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New community cluster Negishi arriving this fall, space available for purchase now

  • Science Highlights

Purdue’s newest community cluster supercomputer, known as “Negishi” after the late Nobel Prize laureate and Herbert C. Brown Distinguished Professor in the Department of Chemistry, is optimized for traditional, tightly-coupled science and engineering applications. Negishi is being built through a partnership with Dell and AMD during the summer and fall of 2022. Negishi consists of Dell compute nodes with two 64-core AMD Epyc "Milan" processors (128 cores per node), 256 GB of memory, and a total of 15 AMD MI210 accelerators. All nodes have 100 Gbps HDR Infiniband interconnect and a 6-year warranty.

Purdue researchers can now buy capacity in Negishi through the Rosen Center for Advanced Computing’s (RCAC) cluster orders website. The cluster will be available for early users by fall 2022, and will have a six year lifespan. Negishi delivers the lowest cost per FLOP of any community cluster system to date.

Negishi’s namesake, the late Professor Ei-ichi Negishi, was awarded the 2010 Nobel Prize in Chemistry for developing palladium-catalyzed cross-coupling in the mid-1970s. Born in 1935, Negishi came to the United States in 1960 after graduating from the University of Tokyo.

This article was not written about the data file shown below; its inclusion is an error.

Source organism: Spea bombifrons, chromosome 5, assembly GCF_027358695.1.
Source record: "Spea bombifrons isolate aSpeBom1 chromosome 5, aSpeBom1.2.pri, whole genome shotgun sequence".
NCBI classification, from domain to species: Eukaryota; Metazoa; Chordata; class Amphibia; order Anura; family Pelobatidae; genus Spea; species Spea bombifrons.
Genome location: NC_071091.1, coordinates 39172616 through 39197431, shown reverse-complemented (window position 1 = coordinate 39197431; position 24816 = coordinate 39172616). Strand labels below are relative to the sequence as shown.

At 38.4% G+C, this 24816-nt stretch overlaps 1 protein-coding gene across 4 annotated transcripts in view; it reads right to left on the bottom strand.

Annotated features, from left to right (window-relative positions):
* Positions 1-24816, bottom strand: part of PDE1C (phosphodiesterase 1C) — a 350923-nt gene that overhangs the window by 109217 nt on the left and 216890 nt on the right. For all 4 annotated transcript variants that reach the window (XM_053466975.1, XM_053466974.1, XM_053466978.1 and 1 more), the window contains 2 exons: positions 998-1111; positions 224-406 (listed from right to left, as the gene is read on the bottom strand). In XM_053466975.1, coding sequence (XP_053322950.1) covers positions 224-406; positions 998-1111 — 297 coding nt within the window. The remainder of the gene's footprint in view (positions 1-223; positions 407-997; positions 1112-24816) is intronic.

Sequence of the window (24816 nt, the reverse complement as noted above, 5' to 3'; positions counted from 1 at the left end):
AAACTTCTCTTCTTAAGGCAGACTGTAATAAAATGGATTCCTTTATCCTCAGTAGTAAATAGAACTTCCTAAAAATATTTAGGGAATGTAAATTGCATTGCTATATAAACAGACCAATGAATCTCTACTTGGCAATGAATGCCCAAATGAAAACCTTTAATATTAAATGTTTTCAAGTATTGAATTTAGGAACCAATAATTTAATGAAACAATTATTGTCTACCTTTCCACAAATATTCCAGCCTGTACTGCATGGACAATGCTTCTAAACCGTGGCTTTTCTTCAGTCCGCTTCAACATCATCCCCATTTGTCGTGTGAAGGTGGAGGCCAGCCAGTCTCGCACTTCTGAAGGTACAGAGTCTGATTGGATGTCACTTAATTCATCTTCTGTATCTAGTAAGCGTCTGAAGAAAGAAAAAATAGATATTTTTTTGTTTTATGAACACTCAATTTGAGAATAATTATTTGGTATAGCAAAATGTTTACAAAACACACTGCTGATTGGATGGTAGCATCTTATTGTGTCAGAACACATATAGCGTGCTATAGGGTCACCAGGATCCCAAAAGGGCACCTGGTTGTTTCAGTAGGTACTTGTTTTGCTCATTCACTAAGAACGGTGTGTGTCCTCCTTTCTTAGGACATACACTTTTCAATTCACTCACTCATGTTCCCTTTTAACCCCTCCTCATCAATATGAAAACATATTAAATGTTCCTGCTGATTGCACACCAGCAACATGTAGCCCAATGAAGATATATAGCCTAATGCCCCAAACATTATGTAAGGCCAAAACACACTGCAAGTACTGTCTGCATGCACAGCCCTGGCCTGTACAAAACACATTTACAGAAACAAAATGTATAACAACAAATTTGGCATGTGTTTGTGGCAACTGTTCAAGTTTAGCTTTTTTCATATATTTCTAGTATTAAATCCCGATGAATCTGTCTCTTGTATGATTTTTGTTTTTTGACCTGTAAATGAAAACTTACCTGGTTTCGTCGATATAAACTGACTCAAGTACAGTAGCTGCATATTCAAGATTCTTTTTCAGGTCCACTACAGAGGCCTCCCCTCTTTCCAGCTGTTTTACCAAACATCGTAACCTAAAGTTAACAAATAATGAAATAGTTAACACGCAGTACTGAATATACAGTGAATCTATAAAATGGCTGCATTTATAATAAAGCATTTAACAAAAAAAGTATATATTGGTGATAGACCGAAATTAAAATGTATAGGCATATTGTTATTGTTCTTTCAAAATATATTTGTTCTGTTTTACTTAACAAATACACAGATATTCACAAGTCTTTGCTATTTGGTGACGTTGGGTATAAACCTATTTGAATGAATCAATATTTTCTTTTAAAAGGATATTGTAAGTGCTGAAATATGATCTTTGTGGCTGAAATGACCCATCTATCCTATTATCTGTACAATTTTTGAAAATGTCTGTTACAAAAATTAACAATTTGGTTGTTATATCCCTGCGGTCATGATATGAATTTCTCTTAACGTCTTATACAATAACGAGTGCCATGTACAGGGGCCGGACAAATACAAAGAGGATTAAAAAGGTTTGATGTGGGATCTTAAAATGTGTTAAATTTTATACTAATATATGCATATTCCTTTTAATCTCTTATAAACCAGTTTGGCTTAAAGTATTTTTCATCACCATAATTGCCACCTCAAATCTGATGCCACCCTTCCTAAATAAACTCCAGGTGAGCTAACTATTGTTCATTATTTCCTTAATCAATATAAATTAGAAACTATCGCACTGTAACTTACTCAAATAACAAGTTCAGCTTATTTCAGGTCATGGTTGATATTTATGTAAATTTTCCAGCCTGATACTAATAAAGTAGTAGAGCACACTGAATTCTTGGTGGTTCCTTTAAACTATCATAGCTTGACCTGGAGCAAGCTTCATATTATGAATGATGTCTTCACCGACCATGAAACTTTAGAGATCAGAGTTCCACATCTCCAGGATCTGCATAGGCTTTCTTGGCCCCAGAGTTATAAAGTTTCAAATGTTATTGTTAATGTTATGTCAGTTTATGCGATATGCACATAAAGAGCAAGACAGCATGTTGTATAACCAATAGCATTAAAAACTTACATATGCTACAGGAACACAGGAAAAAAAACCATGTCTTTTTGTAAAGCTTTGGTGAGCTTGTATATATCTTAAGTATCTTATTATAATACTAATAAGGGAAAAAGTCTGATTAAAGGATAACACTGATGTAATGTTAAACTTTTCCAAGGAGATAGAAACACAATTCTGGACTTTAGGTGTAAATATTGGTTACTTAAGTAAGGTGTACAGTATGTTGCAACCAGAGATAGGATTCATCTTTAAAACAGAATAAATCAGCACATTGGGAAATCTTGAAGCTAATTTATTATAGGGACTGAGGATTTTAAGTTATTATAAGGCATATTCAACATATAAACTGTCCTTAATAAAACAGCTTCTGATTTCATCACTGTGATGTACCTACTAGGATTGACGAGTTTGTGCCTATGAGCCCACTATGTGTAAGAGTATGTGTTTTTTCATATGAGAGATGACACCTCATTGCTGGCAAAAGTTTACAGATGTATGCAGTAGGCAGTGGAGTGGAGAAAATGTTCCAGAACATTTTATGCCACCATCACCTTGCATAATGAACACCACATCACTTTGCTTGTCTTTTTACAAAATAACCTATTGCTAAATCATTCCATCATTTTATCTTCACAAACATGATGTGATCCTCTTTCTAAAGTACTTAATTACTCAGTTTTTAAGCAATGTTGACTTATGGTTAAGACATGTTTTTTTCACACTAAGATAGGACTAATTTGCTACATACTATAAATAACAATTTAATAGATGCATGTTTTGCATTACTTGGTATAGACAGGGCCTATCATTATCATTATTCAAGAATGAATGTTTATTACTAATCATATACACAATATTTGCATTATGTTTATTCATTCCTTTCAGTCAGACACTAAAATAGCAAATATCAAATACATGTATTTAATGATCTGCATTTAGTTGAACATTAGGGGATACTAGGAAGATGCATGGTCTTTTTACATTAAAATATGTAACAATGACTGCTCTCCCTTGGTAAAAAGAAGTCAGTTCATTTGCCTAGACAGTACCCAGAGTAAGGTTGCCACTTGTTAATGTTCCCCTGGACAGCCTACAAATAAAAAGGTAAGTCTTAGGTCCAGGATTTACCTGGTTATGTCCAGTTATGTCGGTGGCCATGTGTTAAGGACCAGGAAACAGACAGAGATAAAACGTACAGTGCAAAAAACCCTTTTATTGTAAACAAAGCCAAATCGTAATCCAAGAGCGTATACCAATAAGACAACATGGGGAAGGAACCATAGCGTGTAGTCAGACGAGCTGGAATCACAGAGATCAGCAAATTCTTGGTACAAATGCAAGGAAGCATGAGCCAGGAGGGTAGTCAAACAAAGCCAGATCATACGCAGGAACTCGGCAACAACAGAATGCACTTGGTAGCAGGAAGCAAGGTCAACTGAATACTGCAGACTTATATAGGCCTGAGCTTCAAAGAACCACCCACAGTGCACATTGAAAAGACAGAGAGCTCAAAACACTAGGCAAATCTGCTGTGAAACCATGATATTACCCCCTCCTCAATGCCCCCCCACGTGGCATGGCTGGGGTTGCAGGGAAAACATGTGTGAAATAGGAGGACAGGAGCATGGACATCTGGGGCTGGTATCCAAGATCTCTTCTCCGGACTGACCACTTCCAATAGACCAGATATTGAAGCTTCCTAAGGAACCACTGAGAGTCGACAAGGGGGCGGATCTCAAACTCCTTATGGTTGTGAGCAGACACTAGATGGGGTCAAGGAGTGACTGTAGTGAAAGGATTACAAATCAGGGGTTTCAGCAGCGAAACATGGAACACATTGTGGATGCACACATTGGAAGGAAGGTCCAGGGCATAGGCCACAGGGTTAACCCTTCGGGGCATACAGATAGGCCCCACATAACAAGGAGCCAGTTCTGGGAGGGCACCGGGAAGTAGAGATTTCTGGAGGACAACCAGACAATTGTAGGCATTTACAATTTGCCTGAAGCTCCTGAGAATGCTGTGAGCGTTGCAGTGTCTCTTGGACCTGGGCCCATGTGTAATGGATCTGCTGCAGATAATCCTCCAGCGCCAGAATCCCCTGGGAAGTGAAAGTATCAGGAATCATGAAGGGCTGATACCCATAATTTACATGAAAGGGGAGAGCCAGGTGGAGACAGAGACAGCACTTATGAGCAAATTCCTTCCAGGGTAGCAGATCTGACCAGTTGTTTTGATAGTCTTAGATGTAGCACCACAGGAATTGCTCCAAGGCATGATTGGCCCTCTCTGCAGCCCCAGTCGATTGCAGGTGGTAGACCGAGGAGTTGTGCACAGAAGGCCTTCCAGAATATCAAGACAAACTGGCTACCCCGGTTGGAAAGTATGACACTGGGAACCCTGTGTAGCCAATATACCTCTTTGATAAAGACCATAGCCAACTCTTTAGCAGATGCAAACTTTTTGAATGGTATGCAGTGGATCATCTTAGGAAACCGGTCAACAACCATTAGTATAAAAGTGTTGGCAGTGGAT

Professor Ei-ichi Negishi

In 1962, while studying for his doctorate at the University of Pennsylvania, he met Purdue chemistry professor Herbert C. Brown—a pioneer in synthetic organic chemistry. Negishi admired Brown’s research and predicted, "Brown will change the whole world of organic chemistry and that is why I came to Purdue." With Brown as a mentor, Negishi arrived in West Lafayette as a postdoctoral researcher in 1966.

Negishi joined the faculty at Purdue in 1979—the same year Brown was awarded the Nobel Prize in Chemistry—and was a researcher here for more than thirty years.

In 1999, he was named the Inaugural Herbert C. Brown Distinguished Professor of Chemistry. Negishi has won many awards, authored several books, and published more than 400 research papers.

He retired from Purdue in 2019.

To learn more about the Negishi community cluster or other RCAC resources, contact

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